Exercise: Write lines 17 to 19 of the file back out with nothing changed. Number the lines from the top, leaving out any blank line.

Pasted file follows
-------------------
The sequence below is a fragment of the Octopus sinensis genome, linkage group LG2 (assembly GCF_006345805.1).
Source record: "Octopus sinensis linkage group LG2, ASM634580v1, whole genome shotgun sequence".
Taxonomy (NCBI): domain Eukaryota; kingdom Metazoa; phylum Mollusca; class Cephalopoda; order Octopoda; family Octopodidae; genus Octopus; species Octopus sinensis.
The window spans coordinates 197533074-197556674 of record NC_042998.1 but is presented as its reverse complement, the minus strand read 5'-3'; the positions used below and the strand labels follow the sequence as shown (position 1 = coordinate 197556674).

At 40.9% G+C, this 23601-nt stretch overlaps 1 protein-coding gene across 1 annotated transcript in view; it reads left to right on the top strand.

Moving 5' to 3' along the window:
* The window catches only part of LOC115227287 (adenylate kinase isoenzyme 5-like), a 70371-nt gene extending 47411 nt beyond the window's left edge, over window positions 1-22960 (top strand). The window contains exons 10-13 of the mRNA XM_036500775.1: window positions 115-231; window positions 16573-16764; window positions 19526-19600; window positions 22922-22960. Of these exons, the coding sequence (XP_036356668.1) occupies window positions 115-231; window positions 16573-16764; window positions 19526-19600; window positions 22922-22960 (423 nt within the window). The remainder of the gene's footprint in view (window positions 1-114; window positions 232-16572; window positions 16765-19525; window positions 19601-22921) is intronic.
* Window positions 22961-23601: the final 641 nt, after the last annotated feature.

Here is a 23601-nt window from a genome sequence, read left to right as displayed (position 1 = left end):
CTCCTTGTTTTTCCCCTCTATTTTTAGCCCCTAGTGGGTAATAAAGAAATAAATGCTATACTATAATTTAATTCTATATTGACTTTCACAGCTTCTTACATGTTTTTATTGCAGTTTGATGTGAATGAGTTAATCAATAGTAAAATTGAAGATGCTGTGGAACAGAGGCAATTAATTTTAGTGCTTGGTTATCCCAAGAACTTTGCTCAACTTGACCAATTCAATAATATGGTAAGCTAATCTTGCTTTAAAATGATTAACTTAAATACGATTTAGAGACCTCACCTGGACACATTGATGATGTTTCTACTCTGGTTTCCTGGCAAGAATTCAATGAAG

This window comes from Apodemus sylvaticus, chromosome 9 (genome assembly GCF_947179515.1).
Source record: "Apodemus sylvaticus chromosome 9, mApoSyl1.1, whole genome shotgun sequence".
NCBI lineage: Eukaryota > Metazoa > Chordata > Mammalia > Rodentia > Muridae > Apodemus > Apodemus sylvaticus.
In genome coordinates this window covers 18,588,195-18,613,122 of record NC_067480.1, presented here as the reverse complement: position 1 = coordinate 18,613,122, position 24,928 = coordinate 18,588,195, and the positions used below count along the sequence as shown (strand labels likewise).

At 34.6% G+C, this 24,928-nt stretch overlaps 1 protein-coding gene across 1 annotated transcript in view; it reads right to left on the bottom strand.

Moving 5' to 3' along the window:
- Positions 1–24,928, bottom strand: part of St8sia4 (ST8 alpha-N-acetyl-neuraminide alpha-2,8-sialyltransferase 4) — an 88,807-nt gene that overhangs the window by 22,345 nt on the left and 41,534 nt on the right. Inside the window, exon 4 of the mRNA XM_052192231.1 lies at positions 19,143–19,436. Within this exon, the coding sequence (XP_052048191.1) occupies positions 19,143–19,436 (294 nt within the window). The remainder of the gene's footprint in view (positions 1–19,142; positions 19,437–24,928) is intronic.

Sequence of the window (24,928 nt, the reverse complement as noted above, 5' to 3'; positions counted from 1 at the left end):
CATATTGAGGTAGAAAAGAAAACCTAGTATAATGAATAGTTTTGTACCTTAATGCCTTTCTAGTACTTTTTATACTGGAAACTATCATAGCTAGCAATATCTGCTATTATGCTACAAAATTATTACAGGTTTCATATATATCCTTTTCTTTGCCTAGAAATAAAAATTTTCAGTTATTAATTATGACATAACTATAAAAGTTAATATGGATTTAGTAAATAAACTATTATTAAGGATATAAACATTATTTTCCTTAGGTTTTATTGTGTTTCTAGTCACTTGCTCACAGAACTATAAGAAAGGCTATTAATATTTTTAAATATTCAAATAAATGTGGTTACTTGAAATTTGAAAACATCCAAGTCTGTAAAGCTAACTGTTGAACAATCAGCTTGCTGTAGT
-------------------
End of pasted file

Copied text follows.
- Positions 1–24,928, bottom strand: part of St8sia4 (ST8 alpha-N-acetyl-neuraminide alpha-2,8-sialyltransferase 4) — an 88,807-nt gene that overhangs the window by 22,345 nt on the left and 41,534 nt on the right. Inside the window, exon 4 of the mRNA XM_052192231.1 lies at positions 19,143–19,436. Within this exon, the coding sequence (XP_052048191.1) occupies positions 19,143–19,436 (294 nt within the window). The remainder of the gene's footprint in view (positions 1–19,142; positions 19,437–24,928) is intronic.

Sequence of the window (24,928 nt, the reverse complement as noted above, 5' to 3'; positions counted from 1 at the left end):
CATATTGAGGTAGAAAAGAAAACCTAGTATAATGAATAGTTTTGTACCTTAATGCCTTTCTAGTACTTTTTATACTGGAAACTATCATAGCTAGCAATATCTGCTATTATGCTACAAAATTATTACAGGTTTCATATATATCCTTTTCTTTGCCTAGAAATAAAAATTTTCAGTTATTAATTATGACATAACTATAAAAGTTAATATGGATTTAGTAAATAAACTATTATTAAGGATATAAACATTATTTTCCTTAGGTTTTATTGTGTTTCTAGTCACTTGCTCACAGAACTATAAGAAAGGCTATTAATATTTTTAAATATTCAAATAAATGTGGTTACTTGAAATTTGAAAACATCCAAGTCTGTAAAGCTAACTGTTGAACAATCAGCTTGCTGTAGT